Skip to comments.VANITY: American Airlines Flight DFW to LA. Ran low on Gas while taxing?
Posted on 04/05/2018 6:44:01 AM PDT by vespa300
Sorry for the Vanity. Just had to ask. Had a weird flight a couple of days ago. DFW to L.A. American Airlines. We taxied out as usual, didn't seem that long, no more than usual...and then we turned and headed back to the gate.
They’re supposed to land with a 10% fuel reserve.
If they project a lower reserve early on, they may be required to return to top off.
I bet that was “taxing”.
Thanks. Just didn’t seem like it we were out there that long to run low. I guess it’s possible. Thanks.
Maybe trying to cover up that they forgot to fill up the tank before leaving the gate. If on a road trip I realize that I forgot, I’d prefer to say it might be good to top off the tank before we go any further.
Flying around fuel you don't need costs the airlines money, and puts undue stress on the aircraft.
So they carry the minimum safe amount, plus a cushion for the usual delays. This delay must have been unusual, and cut into their safety reserve.
In the fast few years airlines have been putting as little fuel in planes as they can get away with. Less fuel, less weight. I don’t like it at all.
To be honest, that was my first thought. Somebody screwed up.
Maybe while they were taxiing ATC changed their route, or winds aloft changed, necessitating additional fuel. I think they usually plan their fuel loads pretty precisely.
Fuel = weight. Too much of wrong weight = lower profits. Its a balancing game.
They don’t completely fill the fuel tanks for a shorter flight. The extra weight would just burn more fuel. But they might be cutting things a little close if they’re not sure they can make it to their destination after idling the engines for an hour or so.
I used to live in LA, and have probably flown into LAX thirty times, maybe 50. Once as we were approaching from the east we were told that we had to make another approach because ground control was “turning the runways around”. The pilot made this announcement, and then corrected himself, saying “They’re actually turning the traffic pattern around, the runways are staying the way they are”. We then went out over the Pacific and landed. Sounds like that’s what happened to you.
Planes usually carry enough fuel for the flight plus reserves. They don’t fill up; fuel is heavy and is costly.
If the pilot taxis too long or finds out there are greater head winds on the flight after gate departure, he would then return to get more fuel.
He was doing the right thing.
Fuel consumption is based on weight/passengers - either the plane was close to its maximum hopping distance already, they miscalculated the weight/passengers or they never checked the fuel gauge until they started taxiing. In any event they lied to you! :)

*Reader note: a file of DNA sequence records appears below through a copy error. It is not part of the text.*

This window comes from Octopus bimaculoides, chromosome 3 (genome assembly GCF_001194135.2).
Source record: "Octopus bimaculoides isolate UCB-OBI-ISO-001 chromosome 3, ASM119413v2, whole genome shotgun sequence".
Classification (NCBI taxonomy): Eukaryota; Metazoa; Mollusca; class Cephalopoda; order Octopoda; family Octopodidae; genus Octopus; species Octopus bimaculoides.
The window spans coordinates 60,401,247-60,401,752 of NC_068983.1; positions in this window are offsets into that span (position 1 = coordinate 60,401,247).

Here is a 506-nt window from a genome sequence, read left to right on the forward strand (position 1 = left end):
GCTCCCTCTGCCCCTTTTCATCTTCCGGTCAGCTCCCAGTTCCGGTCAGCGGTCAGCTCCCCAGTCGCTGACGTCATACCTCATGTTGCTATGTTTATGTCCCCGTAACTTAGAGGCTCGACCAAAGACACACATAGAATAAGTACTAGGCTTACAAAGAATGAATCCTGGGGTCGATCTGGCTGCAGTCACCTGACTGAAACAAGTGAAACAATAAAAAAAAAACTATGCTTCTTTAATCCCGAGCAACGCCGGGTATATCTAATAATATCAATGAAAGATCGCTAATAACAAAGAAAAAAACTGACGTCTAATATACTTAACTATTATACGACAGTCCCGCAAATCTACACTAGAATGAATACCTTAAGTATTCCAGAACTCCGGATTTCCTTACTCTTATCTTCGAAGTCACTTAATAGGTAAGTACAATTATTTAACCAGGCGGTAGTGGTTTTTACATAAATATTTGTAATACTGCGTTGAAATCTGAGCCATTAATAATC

The aborted landing approach may have been a mistake or the air traffic control mightve told them to divert (traffic, weather, priority, etc)
What happens is that excessive taxi times sometimes burns up the reserve fuel that is is held is storage in the aircraft fuel tanks for emergency operations, caused by bad weather, heavy traffic, mechanical problems, during the flight route, etc. A captain will always opt for a safety margin to have more then enough fuel on board as he takes off...just in case.
Your “go-around” at LAX is usually caused by traffic on the ground, delayed for a take-off or traffic problem. Either the tower will call for the “go-around” or the Captain will call for it..if he deems it necessary to avoid an accident or a potential unsafe landing condition. The Captain operating must always follow the ground controller’s instructions, but he can call for his own “go-around” if he thinks danger might lurk. These “Fly Around” acts are daily routine activities.
Fuel is always low, so a previous flight might have cut it too short. The turn around might have been a change in runway direction.
I do trust the Pilot was doing the right thing assuming there was no screw up initially. However, it would have been nice if he had let us know why he had to essentially abort the landing, pull up, change directions, etc. He said nothing. The plane was pretty quiet. THats when the guy next to me said “the copilot must be flying this thing.” ....I Like when the pilot keeps us informed on developments. Thanks.
DFW is a huge airport, once I asked the flight attendant while we were taxiing “Are we driving to Albuquerque?”
>>>The pilot made this announcement, and then corrected himself, saying Theyre actually turning the traffic pattern around, the runways are staying the way they are. We then went out over the Pacific and landed. Sounds like thats what happened to you.>>>
Our pilot said nothing. Sounds like you had the kind of pilot I prefer. Thanks.
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